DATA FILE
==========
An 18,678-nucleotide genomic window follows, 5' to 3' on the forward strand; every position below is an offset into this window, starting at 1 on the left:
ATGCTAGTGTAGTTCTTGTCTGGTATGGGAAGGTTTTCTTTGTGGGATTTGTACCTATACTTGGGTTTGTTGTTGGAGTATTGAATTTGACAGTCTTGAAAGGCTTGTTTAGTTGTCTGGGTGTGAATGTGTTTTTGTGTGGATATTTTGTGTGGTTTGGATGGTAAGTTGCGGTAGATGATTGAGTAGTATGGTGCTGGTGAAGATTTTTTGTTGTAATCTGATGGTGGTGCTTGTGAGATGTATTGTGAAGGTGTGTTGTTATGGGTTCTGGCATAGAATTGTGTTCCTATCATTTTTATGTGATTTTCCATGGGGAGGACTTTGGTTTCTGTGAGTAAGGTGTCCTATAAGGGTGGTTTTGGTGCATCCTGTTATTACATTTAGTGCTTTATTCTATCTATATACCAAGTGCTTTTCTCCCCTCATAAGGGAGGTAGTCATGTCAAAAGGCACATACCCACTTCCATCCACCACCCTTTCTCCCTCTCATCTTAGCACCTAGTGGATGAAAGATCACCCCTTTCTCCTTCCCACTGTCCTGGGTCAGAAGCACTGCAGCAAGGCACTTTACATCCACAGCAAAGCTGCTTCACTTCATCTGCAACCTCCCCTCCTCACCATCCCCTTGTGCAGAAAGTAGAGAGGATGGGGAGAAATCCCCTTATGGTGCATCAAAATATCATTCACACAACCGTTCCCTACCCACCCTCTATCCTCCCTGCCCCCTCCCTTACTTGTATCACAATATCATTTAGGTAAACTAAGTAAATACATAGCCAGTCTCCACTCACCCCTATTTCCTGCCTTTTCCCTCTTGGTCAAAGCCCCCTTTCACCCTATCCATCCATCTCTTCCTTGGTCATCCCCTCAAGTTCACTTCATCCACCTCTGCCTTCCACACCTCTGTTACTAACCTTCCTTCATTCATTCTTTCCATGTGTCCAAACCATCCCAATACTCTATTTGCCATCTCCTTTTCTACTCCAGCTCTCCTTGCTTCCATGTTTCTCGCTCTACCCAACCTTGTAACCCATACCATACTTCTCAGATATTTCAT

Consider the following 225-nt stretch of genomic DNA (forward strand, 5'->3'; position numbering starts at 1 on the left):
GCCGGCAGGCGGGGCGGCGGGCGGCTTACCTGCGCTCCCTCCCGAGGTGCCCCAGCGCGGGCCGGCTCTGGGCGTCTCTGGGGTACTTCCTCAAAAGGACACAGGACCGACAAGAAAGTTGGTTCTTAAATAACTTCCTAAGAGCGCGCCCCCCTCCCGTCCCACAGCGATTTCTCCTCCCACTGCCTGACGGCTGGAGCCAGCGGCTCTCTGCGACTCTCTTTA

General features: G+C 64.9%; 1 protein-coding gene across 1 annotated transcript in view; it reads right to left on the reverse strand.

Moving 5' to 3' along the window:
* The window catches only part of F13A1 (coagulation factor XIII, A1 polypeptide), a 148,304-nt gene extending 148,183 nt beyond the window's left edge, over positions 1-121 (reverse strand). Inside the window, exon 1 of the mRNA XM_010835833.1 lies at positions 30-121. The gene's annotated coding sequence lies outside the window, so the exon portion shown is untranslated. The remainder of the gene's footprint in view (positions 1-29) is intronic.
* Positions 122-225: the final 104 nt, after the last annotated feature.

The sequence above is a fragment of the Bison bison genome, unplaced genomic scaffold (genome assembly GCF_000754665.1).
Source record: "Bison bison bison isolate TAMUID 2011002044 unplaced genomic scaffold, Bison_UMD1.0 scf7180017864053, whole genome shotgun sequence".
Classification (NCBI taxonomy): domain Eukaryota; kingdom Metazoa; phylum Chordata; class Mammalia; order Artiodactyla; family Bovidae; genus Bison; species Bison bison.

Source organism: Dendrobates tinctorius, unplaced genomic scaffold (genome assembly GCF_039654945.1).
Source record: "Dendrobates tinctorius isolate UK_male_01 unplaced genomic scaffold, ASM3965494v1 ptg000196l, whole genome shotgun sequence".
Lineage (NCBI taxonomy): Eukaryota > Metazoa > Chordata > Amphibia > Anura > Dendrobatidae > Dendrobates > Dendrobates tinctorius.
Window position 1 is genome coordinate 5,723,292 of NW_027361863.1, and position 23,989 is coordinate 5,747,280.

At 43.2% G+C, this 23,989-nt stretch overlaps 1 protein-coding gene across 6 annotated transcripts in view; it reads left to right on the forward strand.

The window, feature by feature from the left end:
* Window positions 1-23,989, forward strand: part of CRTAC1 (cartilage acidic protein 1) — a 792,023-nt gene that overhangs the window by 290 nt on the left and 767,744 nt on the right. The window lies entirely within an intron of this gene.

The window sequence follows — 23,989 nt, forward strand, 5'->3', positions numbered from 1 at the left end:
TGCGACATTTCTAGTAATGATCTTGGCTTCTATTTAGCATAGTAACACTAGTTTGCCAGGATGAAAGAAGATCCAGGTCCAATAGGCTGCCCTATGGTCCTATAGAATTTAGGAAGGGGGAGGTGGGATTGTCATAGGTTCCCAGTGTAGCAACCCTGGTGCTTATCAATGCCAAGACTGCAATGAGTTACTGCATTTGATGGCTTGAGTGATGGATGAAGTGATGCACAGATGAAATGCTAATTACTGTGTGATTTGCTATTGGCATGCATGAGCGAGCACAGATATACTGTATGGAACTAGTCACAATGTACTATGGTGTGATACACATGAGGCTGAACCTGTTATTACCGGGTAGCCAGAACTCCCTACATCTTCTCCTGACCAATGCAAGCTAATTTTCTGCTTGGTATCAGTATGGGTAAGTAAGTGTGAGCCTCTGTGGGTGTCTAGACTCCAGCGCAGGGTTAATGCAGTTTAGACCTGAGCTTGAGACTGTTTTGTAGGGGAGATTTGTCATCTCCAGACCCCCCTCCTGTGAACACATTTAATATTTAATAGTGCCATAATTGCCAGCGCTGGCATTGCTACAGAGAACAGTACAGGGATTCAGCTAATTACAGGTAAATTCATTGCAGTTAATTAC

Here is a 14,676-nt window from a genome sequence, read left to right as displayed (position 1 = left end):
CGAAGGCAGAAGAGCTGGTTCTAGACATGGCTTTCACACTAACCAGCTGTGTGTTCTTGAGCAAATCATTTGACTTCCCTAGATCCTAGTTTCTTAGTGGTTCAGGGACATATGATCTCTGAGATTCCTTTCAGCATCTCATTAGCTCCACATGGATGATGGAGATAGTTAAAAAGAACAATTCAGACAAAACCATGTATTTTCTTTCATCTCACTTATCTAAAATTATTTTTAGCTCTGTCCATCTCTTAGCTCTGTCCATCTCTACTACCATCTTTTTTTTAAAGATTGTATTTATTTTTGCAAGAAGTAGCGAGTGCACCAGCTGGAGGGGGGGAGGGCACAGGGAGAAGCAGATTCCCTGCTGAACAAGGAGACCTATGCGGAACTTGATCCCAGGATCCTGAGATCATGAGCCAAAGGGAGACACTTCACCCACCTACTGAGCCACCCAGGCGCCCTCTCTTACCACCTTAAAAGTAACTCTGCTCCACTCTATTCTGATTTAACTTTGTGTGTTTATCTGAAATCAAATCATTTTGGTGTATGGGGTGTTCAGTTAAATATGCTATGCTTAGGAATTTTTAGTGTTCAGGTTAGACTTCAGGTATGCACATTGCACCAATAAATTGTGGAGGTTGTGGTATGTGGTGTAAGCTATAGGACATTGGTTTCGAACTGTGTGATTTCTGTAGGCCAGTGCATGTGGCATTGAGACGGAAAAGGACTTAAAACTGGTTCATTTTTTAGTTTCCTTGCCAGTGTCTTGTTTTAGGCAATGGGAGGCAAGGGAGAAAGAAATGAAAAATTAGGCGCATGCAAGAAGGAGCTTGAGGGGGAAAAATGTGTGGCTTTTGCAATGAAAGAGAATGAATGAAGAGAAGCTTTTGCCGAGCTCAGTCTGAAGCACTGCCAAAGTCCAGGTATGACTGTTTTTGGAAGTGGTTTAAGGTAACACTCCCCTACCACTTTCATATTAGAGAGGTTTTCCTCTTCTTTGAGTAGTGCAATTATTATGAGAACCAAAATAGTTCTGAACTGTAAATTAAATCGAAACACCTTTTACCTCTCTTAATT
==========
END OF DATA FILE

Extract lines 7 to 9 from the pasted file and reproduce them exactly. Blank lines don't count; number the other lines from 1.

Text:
* The window catches only part of F13A1 (coagulation factor XIII, A1 polypeptide), a 148,304-nt gene extending 148,183 nt beyond the window's left edge, over positions 1-121 (reverse strand). Inside the window, exon 1 of the mRNA XM_010835833.1 lies at positions 30-121. The gene's annotated coding sequence lies outside the window, so the exon portion shown is untranslated. The remainder of the gene's footprint in view (positions 1-29) is intronic.
* Positions 122-225: the final 104 nt, after the last annotated feature.

The sequence above is a fragment of the Bison bison genome, unplaced genomic scaffold (genome assembly GCF_000754665.1).